Filming The Coal War

photograph from Brett Marshall
In the months since we began this website, we’ve tried, whenever possible, to share artists’ responses to Mountaintop Removal. In past posts we’ve shared the work of Appalshop, the visionary organization based out of Whitesburg, Kentucky that has been producing documentaries, music recordings, theater performances and community radio for over 40 years. The artists and thinkers at Appalshop have been covering the environmental and cultural costs of our country’s dependence on coal extraction (along with their larger project of preserving and celebrating Appalachian culture) for decades, and their work has blazed a trail for a new generation of artists.

The Coal War is a work-in-progress by a group of filmmakers from diverse backgrounds within the academy, the art world and the film industry. It’s director, producer and principal cinematographer is Chad A. Stevens, an acclaimed photographer who is currently a professor at the University of North Carolina. Here is the film’s synopsis, followed by a trailer for the project:

This is the story of a symbol: one mountain destined to be destroyed by the coal industry and the struggle to save Coal River Mountain by creating the first sustainable, green jobs project in the Central Appalachian coalfields: The Coal River Wind Farm.

Coal River Mountain is an ancient Appalachian cradle of rolling ridges and nestled hollows, providing refuge for delicate wildlife and a home to a unique mountain culture. But just beneath the surface lays something that calls into question the mountain’s very survival: $4.3 billion worth of coal. Massey Energy, the largest practitioner of mountaintop removal coal mining in West Virginia, holds permits to clear-cut 6,450 acres of hardwood forest, detonate thousands of tons of explosives and topple the mountain range into over nine miles of streams in the valleys below.

Since the 1960s, residents in the coal fields of West Virginia have fought to preserve their land, only to watch the coal industry continue to destroy mountains and uproot their ways of life. While the consequences of coal and mountaintop removal mining are severe – lethal flooding, water contamination, cancer pockets and the annihilation of the land on which families have lived for generations – the powerful coal companies have remained unstoppable. Recently, however, new hope has appeared in the form of a viable energy alternative to mountaintop removal: Wind Power.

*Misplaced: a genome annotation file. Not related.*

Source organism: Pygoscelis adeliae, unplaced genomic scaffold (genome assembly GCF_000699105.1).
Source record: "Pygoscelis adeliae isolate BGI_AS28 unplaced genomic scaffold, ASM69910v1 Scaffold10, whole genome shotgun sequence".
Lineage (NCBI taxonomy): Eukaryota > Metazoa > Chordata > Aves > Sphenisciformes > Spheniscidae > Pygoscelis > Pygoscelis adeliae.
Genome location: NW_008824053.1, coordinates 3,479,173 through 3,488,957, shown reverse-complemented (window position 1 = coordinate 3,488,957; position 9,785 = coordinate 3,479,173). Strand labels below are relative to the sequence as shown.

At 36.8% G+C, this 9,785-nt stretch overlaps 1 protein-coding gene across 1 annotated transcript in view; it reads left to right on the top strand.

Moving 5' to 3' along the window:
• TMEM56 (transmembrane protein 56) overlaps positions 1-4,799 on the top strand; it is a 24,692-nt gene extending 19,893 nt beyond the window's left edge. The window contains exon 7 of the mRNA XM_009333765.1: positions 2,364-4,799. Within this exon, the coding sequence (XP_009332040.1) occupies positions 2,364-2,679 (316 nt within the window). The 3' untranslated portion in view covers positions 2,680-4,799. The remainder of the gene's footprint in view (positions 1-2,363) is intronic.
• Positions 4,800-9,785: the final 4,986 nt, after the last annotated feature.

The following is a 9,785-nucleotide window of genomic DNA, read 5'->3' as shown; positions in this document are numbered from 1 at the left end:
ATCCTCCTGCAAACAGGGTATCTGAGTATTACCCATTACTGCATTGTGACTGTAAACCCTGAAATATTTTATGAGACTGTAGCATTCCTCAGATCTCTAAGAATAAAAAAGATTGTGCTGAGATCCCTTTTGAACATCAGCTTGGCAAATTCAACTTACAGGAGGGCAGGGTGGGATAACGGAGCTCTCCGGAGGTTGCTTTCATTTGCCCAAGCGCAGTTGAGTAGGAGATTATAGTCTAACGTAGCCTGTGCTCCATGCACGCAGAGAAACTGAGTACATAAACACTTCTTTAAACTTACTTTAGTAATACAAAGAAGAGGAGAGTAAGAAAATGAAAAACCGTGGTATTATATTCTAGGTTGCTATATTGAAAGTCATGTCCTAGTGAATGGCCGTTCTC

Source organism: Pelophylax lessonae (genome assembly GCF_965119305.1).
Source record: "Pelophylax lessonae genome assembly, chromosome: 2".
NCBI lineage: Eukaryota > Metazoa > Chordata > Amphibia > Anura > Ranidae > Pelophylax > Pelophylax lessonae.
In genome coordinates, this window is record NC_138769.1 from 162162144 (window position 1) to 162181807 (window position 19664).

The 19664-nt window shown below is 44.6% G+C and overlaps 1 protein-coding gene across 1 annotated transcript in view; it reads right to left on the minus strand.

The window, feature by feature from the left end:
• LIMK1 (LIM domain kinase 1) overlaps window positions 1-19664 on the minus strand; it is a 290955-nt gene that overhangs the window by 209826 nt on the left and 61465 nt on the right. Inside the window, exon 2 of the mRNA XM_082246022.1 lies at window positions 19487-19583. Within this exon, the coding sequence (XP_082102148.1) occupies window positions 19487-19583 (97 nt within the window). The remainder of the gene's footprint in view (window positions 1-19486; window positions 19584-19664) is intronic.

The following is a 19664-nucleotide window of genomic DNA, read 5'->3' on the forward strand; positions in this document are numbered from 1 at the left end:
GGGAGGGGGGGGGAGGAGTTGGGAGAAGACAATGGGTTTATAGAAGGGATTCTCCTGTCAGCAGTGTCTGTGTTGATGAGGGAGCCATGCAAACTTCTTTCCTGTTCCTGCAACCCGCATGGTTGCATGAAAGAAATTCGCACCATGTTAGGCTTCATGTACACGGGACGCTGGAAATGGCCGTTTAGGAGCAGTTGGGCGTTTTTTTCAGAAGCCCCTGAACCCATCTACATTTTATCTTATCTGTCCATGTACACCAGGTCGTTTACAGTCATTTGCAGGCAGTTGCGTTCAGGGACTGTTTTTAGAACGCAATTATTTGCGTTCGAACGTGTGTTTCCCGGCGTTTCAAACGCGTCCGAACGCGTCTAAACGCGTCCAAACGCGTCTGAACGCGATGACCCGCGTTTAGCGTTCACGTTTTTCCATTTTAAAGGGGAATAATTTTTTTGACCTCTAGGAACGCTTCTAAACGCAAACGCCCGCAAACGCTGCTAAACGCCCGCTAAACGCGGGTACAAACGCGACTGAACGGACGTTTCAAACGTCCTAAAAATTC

This film documents a campaign that could serve as the foundation of one of great shifts in human history – the movement to break the addiction to a fossil fuel-based economy and shift to one rooted in renewable, green energy.

 The Coal War | Trailer 2 from Chad A. Stevens | milesfrommaybe on Vimeo.

The short films to emerge from Mr. Steven’s footage of The Coal War have won numerous awards, and a critical mass is building around this film and the movement to save Coal River Mountain. Tom Zeller Jr. wrote an in-depth feature on the struggle last week in The New York Times, and the Discovery Channel’s Planet Green channel recently leant its support to the film project. In both cases, it’s encouraging to see how this issue–local to Appalachia–is being understood for its implications in an urban, and national, context. (The Coal War team has also reported recently on the EPA’s wobbly stance on MTR for The Daily Yonder; for daily coverage of these issues, refer to the Coal Tattoo blog.) Beyond the numerous trailers for the film, The Coal War site offers a number of resources for viewers to learn more about Mountaintop Removal and to get involved. 

One such opportunity is approaching: Appalachia Rising, a “mass mobilization” that will gather in Washington, DC during the weekend of September 25th and then branch out across the nation’s coalfields for a national Day of Action on Monday September 27th. Below is an internet trailer; please follow the links for more information on how you can get involved: